Updated: Feb 2, 2021
Our team Nutritional therapist, Nathalie Gudgeon, has written a series of posts sharing her valuable tips on preparing healthy food. Today she talks about how to prepare healthy snacks, and the pitfalls of snacking to watch out for.
"Can I have a snack?" Is a question I hear too often. It can be frustrating but not if you're armed with the right kind of snacks! We often give out cereal bars and biscuits as the easy option – I do it too! However, it’s wise to watch your children's sugar intake for many reasons.
Sugar in children’s diets is something I write and comment on frequently and it’s also something I am passionate about promoting both in my practice and at home for my own family. Many parents attend my clinic feeling frustrated with the challenges of minimising sugar in their child’s diet. It seems every day there is an opportunity for cake, sweets and sugary snacks. Sugar that is consumed in excess and therefore not utilised is linked to obesity, diabetes, inflammation and cardiovascular disease. In children, sugar excess may account for concentration difficulties, sleep problems, hyperactivity and digestive upset. More than ever, now is the time for us to stabilise our children’s blood sugar to keep them emotionally and physically supported. That goes for mums and dads too – for many it is a challenging time and we need to provide the right fuel to keep calm and avoid burn out.
Many parents ask me frequently; how can I stop my kids asking for food constantly? The answer lies with protein rich foods at each meal and snack as this helps to regulate sugar intake. Protein slows the release of sugar into the blood stream, as can choosing complex rather than refined carbohydrates. Complex carbohydrates such as fruit with skin, root vegetables and whole grains take longer to break down in the digestive system so there is a slower release of sugar into the bloodstream. This avoids highs and lows, with a more even blood sugar level helping to avoid cravings and melt downs!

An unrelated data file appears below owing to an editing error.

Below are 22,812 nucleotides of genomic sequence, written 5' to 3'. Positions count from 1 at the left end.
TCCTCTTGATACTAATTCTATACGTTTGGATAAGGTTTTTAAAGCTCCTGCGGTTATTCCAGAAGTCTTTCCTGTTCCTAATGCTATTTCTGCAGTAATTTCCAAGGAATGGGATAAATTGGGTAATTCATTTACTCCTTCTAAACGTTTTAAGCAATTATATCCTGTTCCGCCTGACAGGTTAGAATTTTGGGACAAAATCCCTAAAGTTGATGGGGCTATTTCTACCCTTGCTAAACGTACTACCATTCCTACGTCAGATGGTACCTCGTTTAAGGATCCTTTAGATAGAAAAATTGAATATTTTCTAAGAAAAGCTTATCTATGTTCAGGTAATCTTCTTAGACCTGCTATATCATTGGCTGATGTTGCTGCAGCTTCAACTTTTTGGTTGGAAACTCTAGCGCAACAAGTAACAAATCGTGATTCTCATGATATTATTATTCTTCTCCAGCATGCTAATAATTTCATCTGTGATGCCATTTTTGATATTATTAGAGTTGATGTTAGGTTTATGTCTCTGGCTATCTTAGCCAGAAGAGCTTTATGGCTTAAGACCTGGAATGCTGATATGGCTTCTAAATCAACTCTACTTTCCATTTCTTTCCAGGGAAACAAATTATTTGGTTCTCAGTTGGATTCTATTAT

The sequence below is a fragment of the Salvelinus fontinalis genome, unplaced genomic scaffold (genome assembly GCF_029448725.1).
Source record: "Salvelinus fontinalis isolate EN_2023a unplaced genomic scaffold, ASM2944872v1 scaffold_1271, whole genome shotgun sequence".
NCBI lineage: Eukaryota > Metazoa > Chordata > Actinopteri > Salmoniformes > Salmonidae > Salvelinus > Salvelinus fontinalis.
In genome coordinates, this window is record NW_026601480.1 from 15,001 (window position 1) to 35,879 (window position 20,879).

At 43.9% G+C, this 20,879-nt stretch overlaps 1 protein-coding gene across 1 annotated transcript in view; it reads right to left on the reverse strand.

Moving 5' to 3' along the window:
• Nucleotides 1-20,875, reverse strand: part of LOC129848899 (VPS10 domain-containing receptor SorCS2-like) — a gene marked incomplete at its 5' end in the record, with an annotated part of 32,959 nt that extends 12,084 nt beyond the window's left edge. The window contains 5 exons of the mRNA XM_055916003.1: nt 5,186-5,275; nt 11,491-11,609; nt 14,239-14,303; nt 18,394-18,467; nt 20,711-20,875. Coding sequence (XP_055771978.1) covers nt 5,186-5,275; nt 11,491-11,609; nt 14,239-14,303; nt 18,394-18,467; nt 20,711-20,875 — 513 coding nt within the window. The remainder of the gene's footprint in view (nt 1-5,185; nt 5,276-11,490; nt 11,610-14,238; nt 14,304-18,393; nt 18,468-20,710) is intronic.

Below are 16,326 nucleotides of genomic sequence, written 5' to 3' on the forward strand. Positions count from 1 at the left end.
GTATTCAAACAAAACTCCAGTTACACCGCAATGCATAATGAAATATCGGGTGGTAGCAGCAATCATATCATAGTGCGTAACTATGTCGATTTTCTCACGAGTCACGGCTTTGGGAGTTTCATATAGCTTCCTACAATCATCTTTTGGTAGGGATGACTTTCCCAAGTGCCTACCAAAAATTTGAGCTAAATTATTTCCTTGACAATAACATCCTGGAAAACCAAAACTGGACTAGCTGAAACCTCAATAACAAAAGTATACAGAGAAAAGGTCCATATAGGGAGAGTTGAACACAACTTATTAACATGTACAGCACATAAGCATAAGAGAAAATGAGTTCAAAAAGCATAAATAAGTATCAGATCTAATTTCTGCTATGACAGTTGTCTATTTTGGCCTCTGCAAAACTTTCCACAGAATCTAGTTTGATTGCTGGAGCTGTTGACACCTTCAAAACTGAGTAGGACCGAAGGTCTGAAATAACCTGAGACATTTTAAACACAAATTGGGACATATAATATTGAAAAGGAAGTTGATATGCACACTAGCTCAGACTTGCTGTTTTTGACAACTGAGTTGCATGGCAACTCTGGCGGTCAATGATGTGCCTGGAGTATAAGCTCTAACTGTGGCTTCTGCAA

I offer a simple piece of advice to clients; look for foods that are below 5g of sugar per 100g. This is considered low in sugar. Take a look at your kid’s cereal bars or fruit yogurts and you may see that they contain as high as 15g of sugar for a 30g serving. The recommendation is for children aged 7-10 years to eat no more than 24g of free sugar in one day! For adults it is 30g per day. I often demonstrate to parents in clinic how a bowl of cereal, followed by a kid’s cereal bar and a glass of orange juice is more than 24g a day. Simple trades, such as an orange over a glass of orange juice or an oatcake over a cereal bar can really help to reduce free sugar in the diet.
With each meal and snack, consider how you can provide a balance of macronutrients:
Protein (meat, fish, legumes, nuts and seeds)
Good fats (avocado, olive oil, nuts and seeds)
Complex carbs (brown rice, root/starchy vegetables, wholegrain breads and pastas, legumes)
A good level of un-starchy vegetables with each meal is great if you can achieve this as a part of the daily plate.
Here are some examples of how to put this into practice:
Two scrambled eggs on 1 slice wholegrain toast with 1 tsp butter and baby tomatoes
Whole grain oat porridge with full fat milk or dairy free milk and 1 tbsp cashew butter.
Fish goujons with sweet potato and salad
Falafels, hummus dip, carrot sticks and baked sweet potato chips.
20g of cheddar cheese chunks with 10 grapes (this is one serving of fruit)
2 tbsp of hummus or guacamole dip with chopped vegetable sticks (carrot, pepper, celery)
1 tbsp of almond butter/peanut butter on 2 rough oatcake or sliced apple
20g of good quality raw dark chocolate (70-85%) with a satsuma
1 x 125ml natural yogurt pot/coconut yogurt with 1 tsp of sunflower seeds and ½ cup of berries
½ small banana with 200ml of whole milk/dairy free milk
2 dark chocolate brazils and 1 tsp of goji berries
Cold meat balls/slice of turkey/small sausage with chopped carrot sticks
Sliced boiled egg with ½ orange
1 chocolate energy ball.
Now is a great time to get in the kitchen with your family and get them involved in making healthy snacks and treats. Growing food in the garden or asking them to help with the online shop are also great ideas. You can educate older children on how to choose foods that are lower in sugar by helping them to understand food labels. There will never be a better time as now to take charge of your family’s health.
Check out third and final post tomorrow where I share one of my favourite snack recipes, Chocolate Energy Balls!